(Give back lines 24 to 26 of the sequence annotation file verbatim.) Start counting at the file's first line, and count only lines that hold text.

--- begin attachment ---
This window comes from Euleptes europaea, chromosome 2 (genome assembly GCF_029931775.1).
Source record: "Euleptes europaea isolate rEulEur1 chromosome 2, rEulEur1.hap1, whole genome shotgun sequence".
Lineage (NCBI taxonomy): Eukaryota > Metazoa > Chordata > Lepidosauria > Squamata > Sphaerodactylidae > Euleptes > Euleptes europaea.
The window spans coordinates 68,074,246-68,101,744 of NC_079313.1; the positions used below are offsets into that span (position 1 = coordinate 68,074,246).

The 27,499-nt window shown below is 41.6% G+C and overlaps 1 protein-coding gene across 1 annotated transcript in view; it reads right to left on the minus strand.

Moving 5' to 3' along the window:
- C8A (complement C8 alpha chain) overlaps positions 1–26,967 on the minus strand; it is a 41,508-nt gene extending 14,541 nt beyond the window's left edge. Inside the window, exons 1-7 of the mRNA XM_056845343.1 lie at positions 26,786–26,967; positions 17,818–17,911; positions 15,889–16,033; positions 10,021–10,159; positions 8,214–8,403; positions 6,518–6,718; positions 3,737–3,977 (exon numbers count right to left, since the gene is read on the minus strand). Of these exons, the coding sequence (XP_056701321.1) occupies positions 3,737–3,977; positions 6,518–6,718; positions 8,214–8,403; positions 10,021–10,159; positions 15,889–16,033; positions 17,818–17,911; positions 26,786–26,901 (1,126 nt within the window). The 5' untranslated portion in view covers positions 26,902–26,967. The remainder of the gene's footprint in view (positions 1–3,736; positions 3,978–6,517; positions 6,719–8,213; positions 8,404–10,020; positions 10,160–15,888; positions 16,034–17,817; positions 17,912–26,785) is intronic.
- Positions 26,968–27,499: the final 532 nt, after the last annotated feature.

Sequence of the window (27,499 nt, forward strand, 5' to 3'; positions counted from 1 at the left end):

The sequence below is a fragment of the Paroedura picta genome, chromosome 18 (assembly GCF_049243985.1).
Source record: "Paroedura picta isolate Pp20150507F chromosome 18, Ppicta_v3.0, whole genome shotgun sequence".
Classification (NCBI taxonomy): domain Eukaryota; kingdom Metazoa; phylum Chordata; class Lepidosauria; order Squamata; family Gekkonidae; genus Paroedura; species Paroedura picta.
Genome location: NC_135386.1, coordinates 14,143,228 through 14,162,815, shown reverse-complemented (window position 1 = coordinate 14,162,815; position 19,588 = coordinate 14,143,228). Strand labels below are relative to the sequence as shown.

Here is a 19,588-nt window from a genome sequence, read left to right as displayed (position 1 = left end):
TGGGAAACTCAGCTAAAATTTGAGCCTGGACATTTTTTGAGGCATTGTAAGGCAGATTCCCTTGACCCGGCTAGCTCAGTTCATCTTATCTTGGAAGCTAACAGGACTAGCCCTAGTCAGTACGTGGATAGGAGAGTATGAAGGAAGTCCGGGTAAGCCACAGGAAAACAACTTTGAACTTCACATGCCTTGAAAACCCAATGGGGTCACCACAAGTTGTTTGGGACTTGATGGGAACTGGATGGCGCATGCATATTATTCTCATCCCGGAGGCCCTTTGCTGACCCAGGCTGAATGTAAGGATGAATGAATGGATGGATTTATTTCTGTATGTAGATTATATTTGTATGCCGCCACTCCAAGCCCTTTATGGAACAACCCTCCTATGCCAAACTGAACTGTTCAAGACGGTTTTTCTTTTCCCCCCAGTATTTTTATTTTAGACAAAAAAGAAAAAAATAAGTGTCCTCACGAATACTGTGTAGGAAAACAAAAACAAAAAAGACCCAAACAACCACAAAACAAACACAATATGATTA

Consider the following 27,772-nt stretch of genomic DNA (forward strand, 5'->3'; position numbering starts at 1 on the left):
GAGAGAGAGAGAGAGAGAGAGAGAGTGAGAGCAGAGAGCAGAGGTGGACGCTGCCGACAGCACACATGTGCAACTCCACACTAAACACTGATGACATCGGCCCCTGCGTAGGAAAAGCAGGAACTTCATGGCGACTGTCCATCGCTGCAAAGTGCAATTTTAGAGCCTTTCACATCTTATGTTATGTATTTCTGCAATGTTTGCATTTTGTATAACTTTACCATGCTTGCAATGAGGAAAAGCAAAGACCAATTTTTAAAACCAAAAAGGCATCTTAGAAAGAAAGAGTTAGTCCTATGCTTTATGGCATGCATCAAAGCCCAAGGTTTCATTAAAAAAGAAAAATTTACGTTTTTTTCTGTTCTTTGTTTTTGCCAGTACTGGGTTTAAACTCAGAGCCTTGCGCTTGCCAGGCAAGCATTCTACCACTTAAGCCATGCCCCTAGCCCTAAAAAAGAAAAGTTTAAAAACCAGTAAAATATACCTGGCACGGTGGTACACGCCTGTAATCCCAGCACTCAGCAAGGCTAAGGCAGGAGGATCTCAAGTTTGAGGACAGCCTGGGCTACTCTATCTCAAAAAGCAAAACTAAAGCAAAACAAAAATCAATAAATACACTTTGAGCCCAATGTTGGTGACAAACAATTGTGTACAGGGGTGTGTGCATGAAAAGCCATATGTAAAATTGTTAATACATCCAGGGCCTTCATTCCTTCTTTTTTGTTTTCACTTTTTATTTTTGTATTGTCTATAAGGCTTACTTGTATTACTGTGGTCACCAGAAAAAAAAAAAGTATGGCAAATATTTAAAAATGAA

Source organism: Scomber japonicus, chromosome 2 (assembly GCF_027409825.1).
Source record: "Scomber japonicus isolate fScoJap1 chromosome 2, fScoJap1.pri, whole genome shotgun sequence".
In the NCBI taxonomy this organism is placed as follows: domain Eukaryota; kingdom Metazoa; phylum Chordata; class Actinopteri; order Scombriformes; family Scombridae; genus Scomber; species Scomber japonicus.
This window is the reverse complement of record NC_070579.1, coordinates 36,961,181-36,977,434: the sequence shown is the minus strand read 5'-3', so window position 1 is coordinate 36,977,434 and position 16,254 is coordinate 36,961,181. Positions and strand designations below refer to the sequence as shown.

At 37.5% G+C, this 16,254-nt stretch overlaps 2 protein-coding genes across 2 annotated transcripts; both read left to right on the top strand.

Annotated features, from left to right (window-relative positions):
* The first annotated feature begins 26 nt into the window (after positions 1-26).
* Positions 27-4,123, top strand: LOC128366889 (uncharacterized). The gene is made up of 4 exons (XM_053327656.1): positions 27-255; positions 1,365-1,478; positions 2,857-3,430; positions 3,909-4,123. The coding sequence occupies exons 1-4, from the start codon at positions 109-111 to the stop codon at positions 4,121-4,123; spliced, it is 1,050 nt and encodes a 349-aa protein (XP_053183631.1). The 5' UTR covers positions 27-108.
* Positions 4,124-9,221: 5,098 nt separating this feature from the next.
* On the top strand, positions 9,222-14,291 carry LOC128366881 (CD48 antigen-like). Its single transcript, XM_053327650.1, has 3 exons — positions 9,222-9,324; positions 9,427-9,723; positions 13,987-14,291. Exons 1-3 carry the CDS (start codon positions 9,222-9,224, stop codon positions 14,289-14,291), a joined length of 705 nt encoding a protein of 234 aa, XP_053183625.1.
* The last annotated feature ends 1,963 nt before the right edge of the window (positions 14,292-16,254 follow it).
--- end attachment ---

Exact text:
* The first annotated feature begins 26 nt into the window (after positions 1-26).
* Positions 27-4,123, top strand: LOC128366889 (uncharacterized). The gene is made up of 4 exons (XM_053327656.1): positions 27-255; positions 1,365-1,478; positions 2,857-3,430; positions 3,909-4,123. The coding sequence occupies exons 1-4, from the start codon at positions 109-111 to the stop codon at positions 4,121-4,123; spliced, it is 1,050 nt and encodes a 349-aa protein (XP_053183631.1). The 5' UTR covers positions 27-108.
* Positions 4,124-9,221: 5,098 nt separating this feature from the next.